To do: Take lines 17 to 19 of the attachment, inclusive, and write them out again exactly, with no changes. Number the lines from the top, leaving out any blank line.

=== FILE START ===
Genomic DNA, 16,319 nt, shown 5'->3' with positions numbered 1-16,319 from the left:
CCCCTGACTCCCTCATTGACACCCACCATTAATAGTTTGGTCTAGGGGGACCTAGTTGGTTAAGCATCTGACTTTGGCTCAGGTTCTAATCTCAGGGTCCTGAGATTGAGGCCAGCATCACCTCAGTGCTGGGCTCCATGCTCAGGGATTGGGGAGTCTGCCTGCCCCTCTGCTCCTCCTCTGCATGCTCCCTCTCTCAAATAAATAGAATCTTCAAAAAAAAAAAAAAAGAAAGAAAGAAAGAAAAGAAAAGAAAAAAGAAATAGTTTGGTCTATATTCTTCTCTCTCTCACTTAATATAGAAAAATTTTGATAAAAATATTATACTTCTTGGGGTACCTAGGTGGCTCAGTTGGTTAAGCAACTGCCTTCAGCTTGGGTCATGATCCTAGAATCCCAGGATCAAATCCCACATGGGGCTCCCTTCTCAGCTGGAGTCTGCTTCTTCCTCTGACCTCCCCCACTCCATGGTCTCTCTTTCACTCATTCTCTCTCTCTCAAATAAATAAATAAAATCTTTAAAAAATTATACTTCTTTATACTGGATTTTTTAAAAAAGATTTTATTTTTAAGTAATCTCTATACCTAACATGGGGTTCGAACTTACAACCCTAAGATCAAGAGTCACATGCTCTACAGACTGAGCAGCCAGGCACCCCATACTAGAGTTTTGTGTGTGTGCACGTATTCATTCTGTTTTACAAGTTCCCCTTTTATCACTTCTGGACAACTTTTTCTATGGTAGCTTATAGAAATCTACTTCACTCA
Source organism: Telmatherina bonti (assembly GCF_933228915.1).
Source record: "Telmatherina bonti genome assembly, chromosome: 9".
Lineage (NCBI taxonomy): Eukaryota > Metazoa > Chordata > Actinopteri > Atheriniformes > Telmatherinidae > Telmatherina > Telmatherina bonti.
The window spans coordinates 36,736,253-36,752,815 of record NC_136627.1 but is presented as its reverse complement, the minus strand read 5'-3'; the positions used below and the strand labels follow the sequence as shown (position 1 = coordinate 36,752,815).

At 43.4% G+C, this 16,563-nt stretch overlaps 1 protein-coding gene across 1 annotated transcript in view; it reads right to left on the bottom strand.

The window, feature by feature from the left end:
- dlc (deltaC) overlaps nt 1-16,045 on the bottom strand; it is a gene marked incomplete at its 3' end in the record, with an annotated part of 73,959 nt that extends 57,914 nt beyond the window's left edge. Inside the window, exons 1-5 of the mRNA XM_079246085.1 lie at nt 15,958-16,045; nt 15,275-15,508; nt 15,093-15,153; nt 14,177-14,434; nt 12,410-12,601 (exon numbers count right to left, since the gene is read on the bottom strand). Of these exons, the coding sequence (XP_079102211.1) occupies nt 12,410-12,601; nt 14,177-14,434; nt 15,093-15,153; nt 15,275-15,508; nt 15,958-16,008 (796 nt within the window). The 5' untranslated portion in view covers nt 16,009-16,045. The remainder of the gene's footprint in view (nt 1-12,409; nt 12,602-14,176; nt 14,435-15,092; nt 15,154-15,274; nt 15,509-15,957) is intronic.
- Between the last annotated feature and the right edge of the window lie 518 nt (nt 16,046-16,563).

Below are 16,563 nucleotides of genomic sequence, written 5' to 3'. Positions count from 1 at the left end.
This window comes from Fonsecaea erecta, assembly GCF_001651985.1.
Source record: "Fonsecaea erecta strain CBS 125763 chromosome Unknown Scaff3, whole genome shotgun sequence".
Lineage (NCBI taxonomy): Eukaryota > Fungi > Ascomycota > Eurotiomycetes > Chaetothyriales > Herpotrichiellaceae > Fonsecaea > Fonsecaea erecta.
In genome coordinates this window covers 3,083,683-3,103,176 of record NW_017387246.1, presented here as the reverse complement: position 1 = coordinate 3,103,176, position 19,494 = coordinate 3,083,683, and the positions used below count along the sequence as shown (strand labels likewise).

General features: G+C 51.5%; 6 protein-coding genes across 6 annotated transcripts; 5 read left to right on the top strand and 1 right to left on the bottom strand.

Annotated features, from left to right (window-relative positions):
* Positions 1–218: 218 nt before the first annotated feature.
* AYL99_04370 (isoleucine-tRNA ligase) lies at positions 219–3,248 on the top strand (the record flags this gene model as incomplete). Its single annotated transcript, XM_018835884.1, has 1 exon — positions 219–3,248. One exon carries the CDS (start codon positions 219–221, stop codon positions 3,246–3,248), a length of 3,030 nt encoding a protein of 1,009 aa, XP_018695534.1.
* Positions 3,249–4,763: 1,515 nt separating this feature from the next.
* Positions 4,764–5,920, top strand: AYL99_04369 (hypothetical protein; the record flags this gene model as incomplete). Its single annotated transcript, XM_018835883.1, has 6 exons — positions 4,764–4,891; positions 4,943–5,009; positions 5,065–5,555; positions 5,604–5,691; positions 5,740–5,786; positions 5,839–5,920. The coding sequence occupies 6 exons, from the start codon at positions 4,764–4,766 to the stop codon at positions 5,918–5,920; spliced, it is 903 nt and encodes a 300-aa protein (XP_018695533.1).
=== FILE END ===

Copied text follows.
Annotated features, from left to right (window-relative positions):
* Positions 1–218: 218 nt before the first annotated feature.
* AYL99_04370 (isoleucine-tRNA ligase) lies at positions 219–3,248 on the top strand (the record flags this gene model as incomplete). Its single annotated transcript, XM_018835884.1, has 1 exon — positions 219–3,248. One exon carries the CDS (start codon positions 219–221, stop codon positions 3,246–3,248), a length of 3,030 nt encoding a protein of 1,009 aa, XP_018695534.1.